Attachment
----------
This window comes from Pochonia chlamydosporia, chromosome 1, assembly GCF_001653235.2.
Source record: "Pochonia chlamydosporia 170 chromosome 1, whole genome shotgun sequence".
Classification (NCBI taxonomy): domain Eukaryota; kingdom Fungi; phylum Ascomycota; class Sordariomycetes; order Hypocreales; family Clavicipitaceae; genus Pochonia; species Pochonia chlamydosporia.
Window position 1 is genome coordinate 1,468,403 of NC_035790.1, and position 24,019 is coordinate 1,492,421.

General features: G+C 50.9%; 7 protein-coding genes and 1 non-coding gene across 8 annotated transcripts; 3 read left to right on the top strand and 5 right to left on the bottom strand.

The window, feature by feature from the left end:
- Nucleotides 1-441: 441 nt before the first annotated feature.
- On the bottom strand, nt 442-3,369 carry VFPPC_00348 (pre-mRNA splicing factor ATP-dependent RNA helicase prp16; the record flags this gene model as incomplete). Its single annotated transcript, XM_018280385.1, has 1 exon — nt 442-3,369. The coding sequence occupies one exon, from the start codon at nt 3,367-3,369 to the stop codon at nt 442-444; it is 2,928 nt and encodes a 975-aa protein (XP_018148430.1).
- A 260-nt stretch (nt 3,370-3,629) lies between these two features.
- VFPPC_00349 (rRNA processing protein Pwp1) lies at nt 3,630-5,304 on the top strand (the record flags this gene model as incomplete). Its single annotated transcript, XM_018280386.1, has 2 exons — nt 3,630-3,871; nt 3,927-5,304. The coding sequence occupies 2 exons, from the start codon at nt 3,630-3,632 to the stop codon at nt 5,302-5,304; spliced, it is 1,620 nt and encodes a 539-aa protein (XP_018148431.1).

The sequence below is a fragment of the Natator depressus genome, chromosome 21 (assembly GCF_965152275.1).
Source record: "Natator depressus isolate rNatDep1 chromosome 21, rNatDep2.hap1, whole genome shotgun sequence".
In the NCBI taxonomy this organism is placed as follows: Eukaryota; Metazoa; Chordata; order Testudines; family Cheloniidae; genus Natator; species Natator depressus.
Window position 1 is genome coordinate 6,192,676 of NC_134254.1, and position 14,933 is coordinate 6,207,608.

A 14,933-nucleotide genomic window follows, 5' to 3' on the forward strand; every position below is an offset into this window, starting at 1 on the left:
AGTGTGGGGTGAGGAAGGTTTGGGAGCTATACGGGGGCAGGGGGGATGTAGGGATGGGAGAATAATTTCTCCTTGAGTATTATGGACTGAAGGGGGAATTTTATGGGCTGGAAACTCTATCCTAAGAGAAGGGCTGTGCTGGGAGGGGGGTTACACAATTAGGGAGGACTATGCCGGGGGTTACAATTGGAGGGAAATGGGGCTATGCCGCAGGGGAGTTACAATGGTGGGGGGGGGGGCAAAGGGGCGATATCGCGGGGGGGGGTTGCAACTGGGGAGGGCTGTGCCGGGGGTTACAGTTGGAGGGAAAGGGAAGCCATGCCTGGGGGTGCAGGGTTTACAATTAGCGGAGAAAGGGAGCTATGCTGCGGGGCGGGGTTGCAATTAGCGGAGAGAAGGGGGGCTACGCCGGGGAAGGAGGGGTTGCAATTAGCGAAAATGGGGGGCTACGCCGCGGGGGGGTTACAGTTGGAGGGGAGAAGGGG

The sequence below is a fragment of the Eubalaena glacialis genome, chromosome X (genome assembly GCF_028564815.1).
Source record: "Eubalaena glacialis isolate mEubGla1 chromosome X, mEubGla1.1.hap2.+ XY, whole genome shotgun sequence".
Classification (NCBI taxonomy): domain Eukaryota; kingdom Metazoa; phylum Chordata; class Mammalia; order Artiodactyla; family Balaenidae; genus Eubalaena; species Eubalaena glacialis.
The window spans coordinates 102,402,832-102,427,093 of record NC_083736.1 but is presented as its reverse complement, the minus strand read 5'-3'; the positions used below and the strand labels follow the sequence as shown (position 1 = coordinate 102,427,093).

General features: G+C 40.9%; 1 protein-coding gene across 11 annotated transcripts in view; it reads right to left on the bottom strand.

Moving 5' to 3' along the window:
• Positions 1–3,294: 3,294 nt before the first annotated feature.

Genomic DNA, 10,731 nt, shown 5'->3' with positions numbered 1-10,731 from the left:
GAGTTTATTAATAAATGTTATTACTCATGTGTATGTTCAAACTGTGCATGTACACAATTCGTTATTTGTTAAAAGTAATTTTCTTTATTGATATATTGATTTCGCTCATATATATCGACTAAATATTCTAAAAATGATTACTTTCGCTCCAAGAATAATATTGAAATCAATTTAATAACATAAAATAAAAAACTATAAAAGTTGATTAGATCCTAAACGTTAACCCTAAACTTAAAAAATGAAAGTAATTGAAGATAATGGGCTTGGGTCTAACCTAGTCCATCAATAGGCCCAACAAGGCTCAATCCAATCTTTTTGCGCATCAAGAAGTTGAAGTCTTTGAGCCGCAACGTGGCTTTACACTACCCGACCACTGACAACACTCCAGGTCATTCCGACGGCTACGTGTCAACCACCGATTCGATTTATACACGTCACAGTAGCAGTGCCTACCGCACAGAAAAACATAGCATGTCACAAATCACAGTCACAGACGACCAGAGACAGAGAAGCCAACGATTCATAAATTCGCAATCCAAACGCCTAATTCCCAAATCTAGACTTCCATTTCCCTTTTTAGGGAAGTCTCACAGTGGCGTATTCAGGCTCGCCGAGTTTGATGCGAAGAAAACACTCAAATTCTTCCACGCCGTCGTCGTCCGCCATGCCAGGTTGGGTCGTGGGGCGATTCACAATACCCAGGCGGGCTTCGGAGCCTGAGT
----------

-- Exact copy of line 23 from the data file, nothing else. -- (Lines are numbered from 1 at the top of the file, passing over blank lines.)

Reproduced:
• Positions 1–3,294: 3,294 nt before the first annotated feature.